Three bike helmets fail Consumer Reports testing
SAN ANTONIO – Consumer Reports is advising people not to buy three different bike helmets because of potential safety risks.
In Consumer Reports' latest round of bike helmet evaluations, three helmets failed CR's tests -- the Bontrager Ballista MIPs helmet, the Morpher Flat Folding Helmet and the Woom Kids Helmet.
The Bontrager Ballista MIPs helmet failed Consumer Reports' retention system strength test when the buckle broke causing the chin strap to release.
"This failure shows that the helmet could come off your head or move out of place if you get into an accident," said Peter Anzalone, of Consumer Reports.
The Morpher Flat Folding helmet and the Woom Kids Helmet both failed Consumer Reports' impact test, raising concerns the helmet may not adequately protect the head in the event of an accident.
"The impact test simulates what might happen if you get into an accident, fall off your bike and hit your head," Anzalone said.
Wearing a helmet is essential whenever you ride a bike. If you already own one of these helmets, Consumer Reports' advice is to replace it as soon as possible. However, Consumer Reports advises using the helmets if you do not yet have access to another helmet.
Consumer Reports is not aware of any incidents or injuries associated with any of these three helmets.
Consumer Reports has contacted all three bike helmet manufacturers.
Trek Bicycle, the maker of the Bontrager helmet, said it stands by the safety of the Ballista MIPS helmet and is not planning any corrective action.
Morpher said, that while the helmet may have failed Consumer Reports tests, it has been certified to pass all required U.S. safety standards at third-party labs and that the helmets are safe for consumers.
Woom Bikes halted U.S. and Canadian sales of its helmets soon after Consumer Reports contacted the company and is figuring out its next steps. Consumers can contact Woom Bikes USA at 1-844-572-4003 or firstname.lastname@example.org if you have questions.
If you need to buy a new helmet, Consumer Reports' top-tested helmets for adults are the Scott Arx Plus and Cannondale CAAD MIPS. The two helmets for children that got the highest scores are the Bell Sidetrack MIPS and the Garneau Nino.
Here the responses from the three companies to Consumer Reports:
Bontrager (Trek Bikes):
"Independent lab testing conducted after Consumer Reports notified Trek has been unable to replicate Consumer Reports' findings. The Bontrager Ballista MIPS has been on the market in the United States for over two years, with over 6,000 sold without a single consumer claim of buckle failure and was the No. 1-tested helmet by Virginia Tech University in their 2018 bicycle helmet ratings. All Bontrager helmets are rigorously tested at certified test facilities and pass all domestic and foreign federal safety requirements. As certified laboratories have been unable to replicate Consumer Reports' findings, we believe that they are not indicative of the performance or safety or the Ballista MIPS helmet. Regardless, we have reported Consumer Reports' findings to the CPSC and will work with them on anything further they require. Though we categorically disagree with their findings, we appreciate Consumer Reports reaching out to us."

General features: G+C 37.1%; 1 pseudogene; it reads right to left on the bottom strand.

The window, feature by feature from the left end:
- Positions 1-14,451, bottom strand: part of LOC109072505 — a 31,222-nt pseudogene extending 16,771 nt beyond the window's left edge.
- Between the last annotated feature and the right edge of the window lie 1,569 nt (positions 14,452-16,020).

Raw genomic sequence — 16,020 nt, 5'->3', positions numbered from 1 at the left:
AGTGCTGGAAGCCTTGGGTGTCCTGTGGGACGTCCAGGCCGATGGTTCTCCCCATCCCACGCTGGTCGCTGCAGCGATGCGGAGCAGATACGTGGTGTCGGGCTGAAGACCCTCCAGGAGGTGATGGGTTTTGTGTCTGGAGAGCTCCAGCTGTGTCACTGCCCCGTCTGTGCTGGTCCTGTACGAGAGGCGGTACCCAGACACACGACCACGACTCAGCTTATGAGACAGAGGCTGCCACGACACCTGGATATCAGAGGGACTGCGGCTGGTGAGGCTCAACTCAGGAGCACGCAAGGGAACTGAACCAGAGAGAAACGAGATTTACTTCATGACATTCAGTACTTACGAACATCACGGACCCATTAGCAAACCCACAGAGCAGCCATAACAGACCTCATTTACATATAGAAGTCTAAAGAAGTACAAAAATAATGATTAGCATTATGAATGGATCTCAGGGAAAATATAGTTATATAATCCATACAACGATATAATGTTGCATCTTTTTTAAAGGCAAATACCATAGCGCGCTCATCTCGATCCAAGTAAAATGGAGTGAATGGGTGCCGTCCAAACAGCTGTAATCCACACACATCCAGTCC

In a phone call, Jeff Woolf, the CEO and founder of Morpher, called Consumer Reports' findings "hugely worrying for me as an inventor and manufacturer."
"Morpher helmets are independently tested to make sure they comply with CPSC and European standards for safety, according to Woolf. "Everything is done with safety in mind," he told Consumer Reports. "We want to exceed CPSC standards." Woolf said he worked closely with his factory to understand Consumer Reports' findings, but that Consumer Reports' test "is not that required by the health and safety standards set by the government." He also said, "I'm not doing this to get rich, I'm doing this to do something good to the world. I'm trying to help people be safe."
"I was both surprised and concerned about your most recent test findings concerning small size helmets that we have sold in the U.S. This was my first notice of potential noncompliance with the U.S. Consumer Product Safety Commission (CPSC) standard and I immediately investigated. In 2018, a CPSC-accredited test lab tested these helmets and informed us that they successfully passed all tests required by the CPSC to comply with the 16 CFR Part 1203 Safety Standard for Bicycle Helmets.
"After receiving the Consumer Reports test reports, Woom Bikes USA immediately stopped sales of all bicycle helmets in the U.S. and Canada. And, I have contacted the CPSC and will be sending them a report after more testing has been performed to determine an appropriate corrective action."
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